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Evolution

Set EVF039

Roxolan Cavalry

Click for larger image
All figures are supplied unpainted    (Numbers of each pose in brackets)
Stats
Date Released 2006
Contents 5 figures and 5 horses
Poses 4 poses, up to 5 horse poses
Material Plastic (Medium Consistency)
Colours Pink, Red and others
Average Height 24 mm (= 1.73 m)

Review

The Sarmatians were a nomadic people who had migrated westwards from the Euroasian Steppe. The Roxolani were a major Sarmatian tribe, and by about 400 BCE they were settled north of the Black Sea. This made them neighbours of the Scythians and Dacia, and inevitably were involved in the wars in that area. Most famously they provided aid to the Dacians during the Roman expeditions against that country in the first century CE.

As with any nomads most of the fighting men were mounted, and a very large proportion of them would have been light archers. Fewer would have been lancers, but these latter would have been the ones expected to smash the enemy once the archers had weakened them. In the republican Roman period it seems likely that most of these men would have been unarmoured, with perhaps only the higher nobility having armour made of metal or hardened leather. However by the time they faced the Roman Empire armour was becoming more common. All the figures in this set are wearing much the same, with scale armour and a form of spangenhelm helmet, while two poses also have a cloak. The helmet seems to have a flap protecting the neck, probably of leather, and one has a nasal piece too. Evidence is far from complete on the exact style of helmets at any one period, but on the face of it these figures are accurate. As we have said they would be more and more typical as the centuries passed until the Roxolani disappear in the fourth century, but they should be appropriate for many during the wars with Rome and others during the first century.

We have already said that archers were a very important part of Sarmation warfare, and while some of these figures carry a bow none are using it. However this set should really be seen as a complement to the various other sets for the Steppe peoples produced by LW and Evolution, namely Scythians from LW and Dacian Cavalry, Sarmat Cavalry and Bosporan Cavalry from Evolution. Between all these sets you get a fair selection of figures for the warriors of this area, and clearly this set contains the heavy lancers. These men were armed with the long lance or Contus, as well as a sword and bow. The first pictured pose has disposed of his contus and is using his sword, but the second is holding his levelled as at the charge. However Evolution have not provided the lance for this pose, so we are left with an empty-handed man, although the hands are well positioned to accept a lance, albeit a rather thinner one than the third man carries. The fourth man carries a draco standard, which was a windsock that may have been of use to the archers as well as having symbolic value. Although they could vary, and not necessarily have a dragon’s head, this one seems to fit the stereotype which is OK. Conveniently for the sculptor the sock hangs limp, suggesting the rider is stationary on a calm day. While four poses can’t deliver much these poses are quite reasonable.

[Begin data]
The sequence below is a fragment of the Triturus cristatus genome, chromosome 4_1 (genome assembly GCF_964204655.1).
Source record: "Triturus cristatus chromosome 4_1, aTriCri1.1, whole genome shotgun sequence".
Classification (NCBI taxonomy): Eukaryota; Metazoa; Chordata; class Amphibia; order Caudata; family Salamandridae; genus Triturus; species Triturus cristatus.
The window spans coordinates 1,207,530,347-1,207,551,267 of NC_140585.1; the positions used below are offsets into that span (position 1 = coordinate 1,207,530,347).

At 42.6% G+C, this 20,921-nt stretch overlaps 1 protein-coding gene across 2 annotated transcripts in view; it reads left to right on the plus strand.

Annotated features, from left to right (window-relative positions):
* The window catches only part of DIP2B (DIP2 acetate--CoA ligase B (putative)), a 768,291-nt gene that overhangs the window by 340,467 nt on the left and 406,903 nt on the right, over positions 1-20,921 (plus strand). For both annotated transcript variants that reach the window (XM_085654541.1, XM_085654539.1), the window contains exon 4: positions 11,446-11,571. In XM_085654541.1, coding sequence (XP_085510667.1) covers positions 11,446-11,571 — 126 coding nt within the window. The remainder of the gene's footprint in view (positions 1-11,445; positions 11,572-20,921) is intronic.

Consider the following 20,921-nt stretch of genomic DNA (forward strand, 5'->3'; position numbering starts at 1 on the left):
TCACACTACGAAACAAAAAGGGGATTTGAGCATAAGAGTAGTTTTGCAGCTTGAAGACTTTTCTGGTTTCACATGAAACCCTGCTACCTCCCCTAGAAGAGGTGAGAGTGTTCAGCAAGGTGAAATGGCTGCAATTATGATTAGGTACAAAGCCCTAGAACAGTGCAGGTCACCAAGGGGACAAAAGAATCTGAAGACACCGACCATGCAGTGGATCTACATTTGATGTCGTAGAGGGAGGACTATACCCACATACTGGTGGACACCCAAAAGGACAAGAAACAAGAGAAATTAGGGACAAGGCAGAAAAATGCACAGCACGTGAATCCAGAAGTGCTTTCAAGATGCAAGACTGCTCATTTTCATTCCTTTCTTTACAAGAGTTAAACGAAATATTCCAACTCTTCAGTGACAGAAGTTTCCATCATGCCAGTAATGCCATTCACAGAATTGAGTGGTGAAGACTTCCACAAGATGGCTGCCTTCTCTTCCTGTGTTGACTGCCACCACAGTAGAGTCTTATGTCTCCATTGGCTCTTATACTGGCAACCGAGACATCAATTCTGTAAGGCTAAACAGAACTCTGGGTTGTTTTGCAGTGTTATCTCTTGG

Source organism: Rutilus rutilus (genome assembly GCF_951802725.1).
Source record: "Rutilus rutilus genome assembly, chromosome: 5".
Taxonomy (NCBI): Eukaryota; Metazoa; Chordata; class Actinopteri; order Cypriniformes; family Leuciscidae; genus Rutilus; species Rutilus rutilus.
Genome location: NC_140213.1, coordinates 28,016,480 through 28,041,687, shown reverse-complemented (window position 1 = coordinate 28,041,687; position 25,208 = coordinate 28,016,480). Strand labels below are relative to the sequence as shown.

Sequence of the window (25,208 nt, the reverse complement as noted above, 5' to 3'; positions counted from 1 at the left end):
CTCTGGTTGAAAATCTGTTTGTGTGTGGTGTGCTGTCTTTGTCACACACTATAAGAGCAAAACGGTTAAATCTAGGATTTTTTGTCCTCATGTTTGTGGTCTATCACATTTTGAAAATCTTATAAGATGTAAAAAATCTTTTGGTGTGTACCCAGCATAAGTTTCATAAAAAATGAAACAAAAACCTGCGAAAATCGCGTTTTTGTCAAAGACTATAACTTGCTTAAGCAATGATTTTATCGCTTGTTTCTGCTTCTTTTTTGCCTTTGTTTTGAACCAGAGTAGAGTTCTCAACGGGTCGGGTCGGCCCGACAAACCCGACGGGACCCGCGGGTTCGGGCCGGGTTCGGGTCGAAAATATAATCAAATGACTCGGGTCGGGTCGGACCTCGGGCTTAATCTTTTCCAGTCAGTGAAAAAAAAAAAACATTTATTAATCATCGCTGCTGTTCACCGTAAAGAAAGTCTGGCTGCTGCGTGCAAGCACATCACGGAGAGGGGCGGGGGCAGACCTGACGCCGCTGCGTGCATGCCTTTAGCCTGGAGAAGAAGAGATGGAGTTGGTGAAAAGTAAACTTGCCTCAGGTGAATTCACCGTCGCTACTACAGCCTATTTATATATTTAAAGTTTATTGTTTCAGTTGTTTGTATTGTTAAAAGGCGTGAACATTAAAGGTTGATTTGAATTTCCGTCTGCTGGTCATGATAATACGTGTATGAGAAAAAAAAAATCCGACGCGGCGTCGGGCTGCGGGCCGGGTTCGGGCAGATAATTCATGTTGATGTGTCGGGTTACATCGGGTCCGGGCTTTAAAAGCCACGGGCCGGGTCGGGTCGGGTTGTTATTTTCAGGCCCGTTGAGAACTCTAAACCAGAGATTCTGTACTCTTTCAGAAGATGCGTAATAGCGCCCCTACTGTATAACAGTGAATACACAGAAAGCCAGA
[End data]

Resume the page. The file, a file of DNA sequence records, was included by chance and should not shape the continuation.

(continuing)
Sculpting is not too bad with good detail, although a certain flatness is evidence by such devices as the raised sword, which actually cuts into the helmet of the rider. Flash is a mixed bag, with none at all in some places but noticeable amounts elsewhere. The men fit the horses pretty loosely and will require gluing.

The horses are the same ones we find in many ancients set from this company, including those listed above, and are reasonably appropriate. There is evidence to suggest that the armoured men often had an armoured covering for their mounts, but this may not have applied in all cases, so even the unarmoured horses may be appropriate. Some of the poses are quite poor, but again nothing too terrible – we have certainly seen much worse.

As with other Evolution sets you will find this one contains one each of our pictured poses plus a second copy of one pose – which one is entirely random. The horses may differ considerably, with some of the above duplicated and others missing within a particular bag.

This is quite a reasonable set for this company, and when seen in conjunction with their other output rather than in isolation it provides an important element for the armies of these peoples. Since there is nothing to suggest the Roxolani were dressed or armed any differently to any other Sarmatian tribe these could be used for any of them.


Ratings

Historical Accuracy 10
Pose Quality 8
Pose Number 6
Sculpting 6
Mould 6

Further Reading
Books
"Rome's Enemies: Germanics and Dacians" - Osprey (Men-at-Arms Series No.129) - Peter Wilcox - 9780850454734
"The Armies and Enemies of Imperial Rome" - Wargames Research Group - Phil Barker - 9780904417173
"The Sarmations 600 BC - AD 450" - Osprey (Men-at-Arms Series No.373) - R Brzezinski & M Mielczarek - 9781841764856
"Warriors of Eurasia" - Montvert - Mikhael V Gorelik - 9781874101079

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